Jeb Bush may have used his personal email to discuss security issues and Middle East troop deployments

Jeb bushReutersJeb Bush smiles while being interviewed at the Conservative Political Action Conference (CPAC) at National Harbour in Maryland February 27, 2015.

Likely 2016 Republican presidential candidate Jeb Bush used his personal email while governor of Florida to discuss troop deployments, nuclear plant protection and other such matters, the Washington Post reported on Saturday.

The report followed revelations that Democrat Hillary Clinton, also seen as a likely presidential candidate, used a personal email account exclusively during her time as secretary of state, raising questions about security and transparency.

On his personal account, [email protected], Bush discussed the Florida National Guard’s movements and training activities as well as his decision to provide less security to nuclear power plants in the state, the newspaper reported.

Bush aides told the Post that none of the emails contained sensitive or classified information, and many of the events mentioned in them were documented in press accounts. But security experts say private email systems such as the one used by Bush are more vulnerable to hackers.

Democrats have attempted to divert the focus on Clinton’s use of a personal email account to conduct work as U.S. secretary of state by saying that Bush used the same practice in Florida, where he was governor from 1999 to 2007.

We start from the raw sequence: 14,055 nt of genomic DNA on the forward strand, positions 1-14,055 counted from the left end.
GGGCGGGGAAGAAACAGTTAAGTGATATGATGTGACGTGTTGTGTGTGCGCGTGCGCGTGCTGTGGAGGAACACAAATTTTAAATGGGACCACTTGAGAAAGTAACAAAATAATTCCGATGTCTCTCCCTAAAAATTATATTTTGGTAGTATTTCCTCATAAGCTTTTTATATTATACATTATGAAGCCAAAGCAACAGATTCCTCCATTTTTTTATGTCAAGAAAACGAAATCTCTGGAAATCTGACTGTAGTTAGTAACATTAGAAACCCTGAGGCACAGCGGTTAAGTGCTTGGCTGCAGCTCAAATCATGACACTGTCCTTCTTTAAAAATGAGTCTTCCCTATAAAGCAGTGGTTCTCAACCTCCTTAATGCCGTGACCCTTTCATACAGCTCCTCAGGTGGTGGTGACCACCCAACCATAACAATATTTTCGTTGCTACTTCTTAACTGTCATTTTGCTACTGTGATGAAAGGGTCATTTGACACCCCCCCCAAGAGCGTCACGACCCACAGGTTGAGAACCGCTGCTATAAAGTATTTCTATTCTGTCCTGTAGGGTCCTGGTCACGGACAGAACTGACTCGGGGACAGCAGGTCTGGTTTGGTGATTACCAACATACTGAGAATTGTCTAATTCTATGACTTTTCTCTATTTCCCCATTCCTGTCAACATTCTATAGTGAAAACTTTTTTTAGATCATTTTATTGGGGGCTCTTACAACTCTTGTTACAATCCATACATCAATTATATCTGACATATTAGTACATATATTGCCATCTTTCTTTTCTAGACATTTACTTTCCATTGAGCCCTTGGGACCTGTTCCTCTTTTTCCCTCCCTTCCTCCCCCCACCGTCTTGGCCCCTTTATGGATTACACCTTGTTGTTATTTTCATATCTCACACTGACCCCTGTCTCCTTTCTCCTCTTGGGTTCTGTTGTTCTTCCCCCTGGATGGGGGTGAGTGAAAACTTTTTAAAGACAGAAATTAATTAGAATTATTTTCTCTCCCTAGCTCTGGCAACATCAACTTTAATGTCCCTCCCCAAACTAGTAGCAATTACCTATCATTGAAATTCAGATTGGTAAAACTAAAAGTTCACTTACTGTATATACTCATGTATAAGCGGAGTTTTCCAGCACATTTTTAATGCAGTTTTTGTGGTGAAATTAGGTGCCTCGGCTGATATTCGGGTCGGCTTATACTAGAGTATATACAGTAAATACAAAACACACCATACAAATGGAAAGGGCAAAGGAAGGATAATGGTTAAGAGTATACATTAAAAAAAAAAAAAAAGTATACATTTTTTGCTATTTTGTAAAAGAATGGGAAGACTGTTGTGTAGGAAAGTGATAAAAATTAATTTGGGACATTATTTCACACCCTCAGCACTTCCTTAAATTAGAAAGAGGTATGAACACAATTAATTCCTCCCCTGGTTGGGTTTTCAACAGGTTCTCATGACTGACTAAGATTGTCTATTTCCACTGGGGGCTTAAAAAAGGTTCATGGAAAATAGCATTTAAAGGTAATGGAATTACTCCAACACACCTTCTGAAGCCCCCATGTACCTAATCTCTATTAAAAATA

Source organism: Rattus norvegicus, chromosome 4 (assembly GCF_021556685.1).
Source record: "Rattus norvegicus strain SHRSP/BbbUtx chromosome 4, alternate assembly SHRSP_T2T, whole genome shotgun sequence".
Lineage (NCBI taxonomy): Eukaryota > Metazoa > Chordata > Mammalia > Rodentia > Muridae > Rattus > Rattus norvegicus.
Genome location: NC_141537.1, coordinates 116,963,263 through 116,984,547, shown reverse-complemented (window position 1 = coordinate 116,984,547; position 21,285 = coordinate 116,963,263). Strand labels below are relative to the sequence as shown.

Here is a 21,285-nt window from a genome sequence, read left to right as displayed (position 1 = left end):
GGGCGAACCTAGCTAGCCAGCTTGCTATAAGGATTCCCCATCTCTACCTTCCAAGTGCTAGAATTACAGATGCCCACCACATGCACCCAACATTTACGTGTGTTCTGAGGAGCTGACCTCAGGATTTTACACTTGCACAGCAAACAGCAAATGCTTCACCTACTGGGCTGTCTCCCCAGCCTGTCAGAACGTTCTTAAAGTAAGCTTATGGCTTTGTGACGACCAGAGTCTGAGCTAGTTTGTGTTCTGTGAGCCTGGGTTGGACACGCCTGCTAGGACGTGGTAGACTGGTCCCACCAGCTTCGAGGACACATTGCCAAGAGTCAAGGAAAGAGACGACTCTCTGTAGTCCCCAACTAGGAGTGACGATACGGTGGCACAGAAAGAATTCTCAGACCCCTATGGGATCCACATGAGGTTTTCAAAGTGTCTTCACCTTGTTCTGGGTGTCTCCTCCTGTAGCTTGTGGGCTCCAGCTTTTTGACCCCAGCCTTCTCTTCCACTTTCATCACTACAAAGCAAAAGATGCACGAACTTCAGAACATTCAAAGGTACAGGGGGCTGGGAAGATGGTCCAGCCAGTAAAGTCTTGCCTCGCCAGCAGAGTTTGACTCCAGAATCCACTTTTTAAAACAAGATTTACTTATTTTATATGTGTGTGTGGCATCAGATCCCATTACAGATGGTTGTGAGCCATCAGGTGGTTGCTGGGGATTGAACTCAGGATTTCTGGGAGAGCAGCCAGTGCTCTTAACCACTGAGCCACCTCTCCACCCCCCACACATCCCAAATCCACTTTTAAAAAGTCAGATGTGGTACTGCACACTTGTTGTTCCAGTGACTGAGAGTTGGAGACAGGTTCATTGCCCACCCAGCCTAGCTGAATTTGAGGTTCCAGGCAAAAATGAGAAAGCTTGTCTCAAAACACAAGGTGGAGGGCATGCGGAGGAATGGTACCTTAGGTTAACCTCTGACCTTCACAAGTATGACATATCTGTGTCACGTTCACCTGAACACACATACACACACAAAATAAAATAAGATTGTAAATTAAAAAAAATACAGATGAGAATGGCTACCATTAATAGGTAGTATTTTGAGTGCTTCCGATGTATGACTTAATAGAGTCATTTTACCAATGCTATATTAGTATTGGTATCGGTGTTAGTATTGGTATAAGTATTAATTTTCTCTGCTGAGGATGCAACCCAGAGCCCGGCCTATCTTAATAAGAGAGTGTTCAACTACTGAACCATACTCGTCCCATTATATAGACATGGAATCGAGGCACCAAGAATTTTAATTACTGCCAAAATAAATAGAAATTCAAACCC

Bush has released a few hundred thousand emails from his time as governor, and his aides say the rest are accessible by the state of Florida through freedom of information requests. He did not release emails he deemed private.

A spokeswoman for the Florida secretary of state’s office told the newspaper that an explanation of why some emails were released and others were withheld would be available next week.

Bush denied on Friday he used a personal email address as governor to avoid public scrutiny.

“We complied with the law and we have now made my emails, long before Mrs. Clinton’s issues came up, we made them public for you to see,” he said. “So it’s totally different.”

(Reporting by Julia Edwards in Washington and Steve Holland in Dover, New Hampshire; Editing by Paul Simao)

This article originally appeared at Reuters. Copyright 2015. Follow Reuters on Twitter.

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